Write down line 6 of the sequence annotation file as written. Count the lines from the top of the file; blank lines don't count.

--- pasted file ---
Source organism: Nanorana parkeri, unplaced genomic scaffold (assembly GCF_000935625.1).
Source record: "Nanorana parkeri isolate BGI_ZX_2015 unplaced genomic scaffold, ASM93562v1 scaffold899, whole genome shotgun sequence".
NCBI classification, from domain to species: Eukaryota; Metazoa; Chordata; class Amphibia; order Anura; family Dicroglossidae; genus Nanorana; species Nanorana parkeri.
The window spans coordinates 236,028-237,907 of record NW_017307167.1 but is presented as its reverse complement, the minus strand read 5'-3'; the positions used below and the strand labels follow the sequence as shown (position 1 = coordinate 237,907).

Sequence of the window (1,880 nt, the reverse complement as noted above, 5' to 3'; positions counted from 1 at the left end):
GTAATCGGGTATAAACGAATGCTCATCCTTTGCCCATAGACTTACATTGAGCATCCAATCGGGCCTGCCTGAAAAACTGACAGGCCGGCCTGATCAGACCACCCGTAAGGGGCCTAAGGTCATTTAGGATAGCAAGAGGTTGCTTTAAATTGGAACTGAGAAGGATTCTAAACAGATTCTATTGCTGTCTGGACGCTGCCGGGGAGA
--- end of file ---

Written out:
GTAATCGGGTATAAACGAATGCTCATCCTTTGCCCATAGACTTACATTGAGCATCCAATCGGGCCTGCCTGAAAAACTGACAGGCCGGCCTGATCAGACCACCCGTAAGGGGCCTAAGGTCATTTAGGATAGCAAGAGGTTGCTTTAAATTGGAACTGAGAAGGATTCTAAACAGATTCTATTGCTGTCTGGACGCTGCCGGGGAGA